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Shipping Bows USA to Canada

Discussion in 'Bows and Rosin [DB]' started by kaybass1952, Dec 6, 2005.


  1. kaybass1952

    kaybass1952

    Mar 12, 2004
    I was planning on buying a bow from someone in the US and was wondering what the best delivery option to Canada might be (cost and reliability)? Fedex ,UPS, USPS (Global Express Mail)? Also if your trying out more than one bow how does the tax thing work?Do you pay upon delivery or can they be considered samples until purchased? Any input would be appreciated .
     
  2. Damon Rondeau

    Damon Rondeau Journeyman Clam Artist Supporting Member

    Nov 19, 2002
    Winnipeg, baby
    After nothing but bad experiences with them, my advice is to steer clear of UPS at almost any cost. They charge all kinds of crazy numbers as a "customs brokerage" fee -- $50 CDN is typical but it varies -- when all they are doing is reporting to Revenue Canada the retail value of the item being shipped into Canada. A professional customs broker would charge about $5 for the same service. UPS may treat its vendor customers well (shippers), but it rips off the paying customers (the receivers) every single time.

    Fed Ex is a bit better on brokerage; not sure about DHL.

    I always get US vendors to ship to me via the post office. Deliveries have always been within the time spec and nothing has ever been lost or stolen. There's insurance to cover that risk.

    There shouldn't be any trouble shipping a bow provided it's packaged sensibly.
     
  3. eh_train

    eh_train Supporting Member

    Jan 12, 2004
    Toronto
    +1 on the UPS-will-rip-you-off-every-time theory...

    I once bought a $32 book from the U.S. and was charged $28 more for "brokerage". When I complained, the retailer was good enough to pay the extra fee (not UPS).

    I now try to insist on the U.S. post, with generally good results...

    eh_train
     
  4. kaybass1952

    kaybass1952

    Mar 12, 2004
    Thanks for the input . Sounds like USPS (Global Express Mail3-5 Day delivery)might be the way to go.
    I still not sure how one deals with (OR more correctly is dealt with) when it comes to paying sales tax(GST&PST).Usually I pay upon recieving (at the post office). But what happens if your trying out two or more bows ,as is sometimes the case with bows ?Can you recieve these as samples and pay for duty later when you decide on keeping one?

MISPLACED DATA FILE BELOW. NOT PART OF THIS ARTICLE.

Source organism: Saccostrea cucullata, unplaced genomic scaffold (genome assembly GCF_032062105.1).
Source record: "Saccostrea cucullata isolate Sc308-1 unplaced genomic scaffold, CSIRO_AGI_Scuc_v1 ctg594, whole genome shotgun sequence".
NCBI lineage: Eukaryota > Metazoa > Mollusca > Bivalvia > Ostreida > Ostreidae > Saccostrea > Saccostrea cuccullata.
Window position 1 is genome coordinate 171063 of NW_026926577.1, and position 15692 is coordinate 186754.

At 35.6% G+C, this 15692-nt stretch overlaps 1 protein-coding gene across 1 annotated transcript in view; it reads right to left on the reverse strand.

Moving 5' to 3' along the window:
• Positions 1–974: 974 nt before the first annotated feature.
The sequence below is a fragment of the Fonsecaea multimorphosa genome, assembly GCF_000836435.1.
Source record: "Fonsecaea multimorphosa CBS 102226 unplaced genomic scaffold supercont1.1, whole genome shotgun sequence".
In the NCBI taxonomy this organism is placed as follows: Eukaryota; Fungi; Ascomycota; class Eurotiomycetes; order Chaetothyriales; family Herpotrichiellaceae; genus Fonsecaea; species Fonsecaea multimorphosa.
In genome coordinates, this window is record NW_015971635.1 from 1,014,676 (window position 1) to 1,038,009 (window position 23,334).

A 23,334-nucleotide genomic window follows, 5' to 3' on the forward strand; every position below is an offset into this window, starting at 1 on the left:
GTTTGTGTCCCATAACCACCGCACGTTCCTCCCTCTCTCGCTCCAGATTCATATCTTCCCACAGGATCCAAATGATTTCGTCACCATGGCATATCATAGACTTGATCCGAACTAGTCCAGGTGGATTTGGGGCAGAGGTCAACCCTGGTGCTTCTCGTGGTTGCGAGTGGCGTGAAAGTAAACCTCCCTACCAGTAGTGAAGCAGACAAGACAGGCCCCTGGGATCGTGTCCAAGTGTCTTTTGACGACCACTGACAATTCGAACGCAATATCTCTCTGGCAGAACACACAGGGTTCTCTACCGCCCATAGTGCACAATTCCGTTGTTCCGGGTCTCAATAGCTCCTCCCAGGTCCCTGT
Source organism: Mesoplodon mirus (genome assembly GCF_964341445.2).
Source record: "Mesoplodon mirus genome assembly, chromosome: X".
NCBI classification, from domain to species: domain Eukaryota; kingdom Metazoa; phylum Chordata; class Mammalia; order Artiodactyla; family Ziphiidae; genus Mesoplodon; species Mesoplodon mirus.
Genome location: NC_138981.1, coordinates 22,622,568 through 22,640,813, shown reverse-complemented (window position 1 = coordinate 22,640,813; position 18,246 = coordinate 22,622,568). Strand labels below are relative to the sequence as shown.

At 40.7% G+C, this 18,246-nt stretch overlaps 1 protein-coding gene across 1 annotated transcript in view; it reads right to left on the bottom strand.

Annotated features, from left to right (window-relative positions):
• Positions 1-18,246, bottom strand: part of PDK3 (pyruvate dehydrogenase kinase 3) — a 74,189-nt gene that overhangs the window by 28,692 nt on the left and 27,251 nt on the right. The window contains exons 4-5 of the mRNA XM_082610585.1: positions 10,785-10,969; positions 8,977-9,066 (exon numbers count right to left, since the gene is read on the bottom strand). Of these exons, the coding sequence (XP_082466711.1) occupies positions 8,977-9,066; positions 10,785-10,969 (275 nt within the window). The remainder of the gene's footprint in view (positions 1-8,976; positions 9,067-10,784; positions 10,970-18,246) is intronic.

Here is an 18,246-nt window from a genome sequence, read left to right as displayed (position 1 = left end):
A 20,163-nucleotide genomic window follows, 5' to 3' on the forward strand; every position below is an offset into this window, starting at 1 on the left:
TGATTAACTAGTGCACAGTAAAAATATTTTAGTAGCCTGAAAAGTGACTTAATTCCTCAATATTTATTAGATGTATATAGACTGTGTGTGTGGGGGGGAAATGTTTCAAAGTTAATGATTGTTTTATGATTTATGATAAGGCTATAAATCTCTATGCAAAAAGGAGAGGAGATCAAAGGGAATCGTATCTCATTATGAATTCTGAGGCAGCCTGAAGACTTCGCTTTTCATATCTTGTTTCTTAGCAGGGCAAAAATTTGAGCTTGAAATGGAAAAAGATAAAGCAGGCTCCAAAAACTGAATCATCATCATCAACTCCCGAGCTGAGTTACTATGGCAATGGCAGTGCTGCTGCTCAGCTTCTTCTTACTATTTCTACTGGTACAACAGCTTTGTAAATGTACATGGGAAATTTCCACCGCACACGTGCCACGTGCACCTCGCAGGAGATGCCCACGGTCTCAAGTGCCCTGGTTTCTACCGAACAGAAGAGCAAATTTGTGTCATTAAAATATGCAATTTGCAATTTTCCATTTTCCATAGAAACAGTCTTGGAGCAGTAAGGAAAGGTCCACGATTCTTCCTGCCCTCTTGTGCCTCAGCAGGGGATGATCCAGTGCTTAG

5. Justin K-ski

    Justin K-ski

    May 13, 2005
    If I may add an extra peice of advice, pay the extra for 2 day/express shipping. Espically if its an expensive bow. The longer you allow shipping, the more time it spends sitting in a warehouse the more time there is for it to get damaged.
     
  6. Damon Rondeau

    Damon Rondeau Journeyman Clam Artist Supporting Member

    Nov 19, 2002
    Winnipeg, baby
    The Post Office will collect GST based on the retail value declared by the shipper. No way around it. The Queen gets her cut, always.

    Look at it this way: you're already paying crazy money for a stick with some hair on it. What's a little more tax?
     
  7. kaybass1952

    kaybass1952

    Mar 12, 2004
    Thanks again for your input.In my last question ,I to meant a situation where you recieve say 3 bows in the same shipment to try out .Would you have to pay tax on all three , even if your auditioning them?Could you recieve them as samples and pay for the one you buy or would you be required to pay tax on all 3 up front(ouch)and get a rebate on what you return.
     
  8. Damon Rondeau

    Damon Rondeau Journeyman Clam Artist Supporting Member

    Nov 19, 2002
    Winnipeg, baby
    A customs broker or some other person very familiar with the rules could speak authoritatively on that question -- that's not me by any stretch. But, working it through on my own based on experience and logic, I'd have to say I think you're gonna pay GST on all three bows. The whole process is initiated by the shipper filling out a form declaring the retail value of the goods; Canada assesses tax & duty (no duty likely in your case) based on the information in that form. Do they have a means for assessing items as anything other than goods bought at a certain price? IOW, do they have a special stream of processing for the guy that says "I didn't really buy these items, I'm just borrowing them to check them out for a little while, then I'll send them back, I promise"? I doubt it, but that's what your pro would know.

    As I say, it all starts with the shipper declaring the value of the goods. I wouldn't want to advise somebody to declare anything other than the truth on that form, but that part of the process might be your handhold for avoiding paying tax on all three items. The pros earn their money knowing the answer to stuff like this but it makes more sense to use them when you're buying boxcar-loads of bows, not onesies and twosies...

    Depending on the value of the bows that tax you're trying to avoid can be a lot of bread. Hundreds of dollars. That much money might fund a bow-hunting trip, where you could try many more than three bows....